Son:- "What I do is my business – why can't you leave me alone?"
Mum:- "You shouldn't shout at your dad, he is only trying to help"
Son:- "Keep out of this – you're always butting in where you're not wanted"
Mum:- Starts crying
Dad:- "You've done it again! You're always upsetting your mother"
Son:- "Just fuck off and leave me alone"
If we examine each person's feelings they are all legitimate – the son feels nagged at, ganged up on, dad feels angry at the drugs in the house rule being broken and mum is felling distressed because she was yelled at. It's how they express their feelings and the behaviour that follows that is problematic.
If we can get away from the idea that we are right and the other person is wrong we can start to find better ways to resolve these issues.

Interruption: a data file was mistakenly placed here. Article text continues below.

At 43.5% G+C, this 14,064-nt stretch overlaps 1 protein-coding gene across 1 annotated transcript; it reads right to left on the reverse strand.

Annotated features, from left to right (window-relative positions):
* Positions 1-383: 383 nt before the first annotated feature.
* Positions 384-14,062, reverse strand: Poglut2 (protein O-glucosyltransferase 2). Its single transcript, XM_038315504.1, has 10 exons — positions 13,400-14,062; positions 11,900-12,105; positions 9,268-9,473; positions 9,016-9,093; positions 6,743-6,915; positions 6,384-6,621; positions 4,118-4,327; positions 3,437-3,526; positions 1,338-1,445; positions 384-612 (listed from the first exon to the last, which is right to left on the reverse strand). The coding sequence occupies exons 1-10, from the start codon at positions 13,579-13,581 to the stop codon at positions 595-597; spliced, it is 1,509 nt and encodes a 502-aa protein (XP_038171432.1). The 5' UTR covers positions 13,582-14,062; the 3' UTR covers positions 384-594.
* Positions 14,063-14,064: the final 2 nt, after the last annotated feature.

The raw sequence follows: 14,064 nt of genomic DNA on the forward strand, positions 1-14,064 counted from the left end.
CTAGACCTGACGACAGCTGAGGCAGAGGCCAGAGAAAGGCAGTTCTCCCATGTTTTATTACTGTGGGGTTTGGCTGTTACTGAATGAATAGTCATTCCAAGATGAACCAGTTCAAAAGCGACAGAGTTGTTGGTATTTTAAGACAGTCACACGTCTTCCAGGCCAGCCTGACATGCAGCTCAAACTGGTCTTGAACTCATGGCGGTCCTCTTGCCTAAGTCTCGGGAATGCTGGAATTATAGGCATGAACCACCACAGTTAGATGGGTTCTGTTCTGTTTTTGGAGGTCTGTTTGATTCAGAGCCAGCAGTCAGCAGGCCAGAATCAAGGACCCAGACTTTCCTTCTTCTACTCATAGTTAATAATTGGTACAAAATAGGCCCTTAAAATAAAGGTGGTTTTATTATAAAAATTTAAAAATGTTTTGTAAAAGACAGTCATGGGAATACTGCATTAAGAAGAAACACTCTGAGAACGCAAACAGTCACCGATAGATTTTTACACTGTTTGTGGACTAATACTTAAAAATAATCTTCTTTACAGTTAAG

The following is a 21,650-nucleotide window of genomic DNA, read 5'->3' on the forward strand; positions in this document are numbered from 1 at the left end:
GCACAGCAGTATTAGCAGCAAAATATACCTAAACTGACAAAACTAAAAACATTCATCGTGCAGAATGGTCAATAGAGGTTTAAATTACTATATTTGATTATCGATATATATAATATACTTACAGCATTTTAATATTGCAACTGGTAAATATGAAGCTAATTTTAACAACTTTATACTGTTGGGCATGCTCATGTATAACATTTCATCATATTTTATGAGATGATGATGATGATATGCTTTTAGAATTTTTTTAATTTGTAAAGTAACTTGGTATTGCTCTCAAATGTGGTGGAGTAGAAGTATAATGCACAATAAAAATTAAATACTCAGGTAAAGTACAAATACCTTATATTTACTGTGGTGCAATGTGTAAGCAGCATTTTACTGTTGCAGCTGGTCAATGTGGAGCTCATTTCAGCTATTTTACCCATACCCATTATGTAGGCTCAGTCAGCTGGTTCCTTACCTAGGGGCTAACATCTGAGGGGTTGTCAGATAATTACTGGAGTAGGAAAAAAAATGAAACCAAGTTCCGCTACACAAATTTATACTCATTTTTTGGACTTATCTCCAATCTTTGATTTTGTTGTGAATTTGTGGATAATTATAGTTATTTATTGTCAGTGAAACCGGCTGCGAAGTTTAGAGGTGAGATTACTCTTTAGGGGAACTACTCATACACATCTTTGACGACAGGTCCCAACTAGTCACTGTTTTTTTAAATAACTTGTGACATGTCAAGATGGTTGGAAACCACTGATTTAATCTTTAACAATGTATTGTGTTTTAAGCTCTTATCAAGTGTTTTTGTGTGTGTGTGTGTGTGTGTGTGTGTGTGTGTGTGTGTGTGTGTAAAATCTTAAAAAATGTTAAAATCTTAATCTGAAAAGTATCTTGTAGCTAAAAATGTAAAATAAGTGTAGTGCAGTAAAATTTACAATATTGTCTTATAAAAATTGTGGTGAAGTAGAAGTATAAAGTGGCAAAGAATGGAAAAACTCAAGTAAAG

- If how I behave invites a certain kind of response from the other, then I can choose to behave in a way that invites them to respond in the way I want.
- If how I respond to others is to accept their invitation to react in a certain way, then I can choose to decline their invitation and react in a different way
They respond this way and change
In conflict we tend to either give up or feel powerless to affect the ways someone behaves, or we try to dominate and control them. However, the reality is somewhere between these two – we do have influence.
Our influence has limits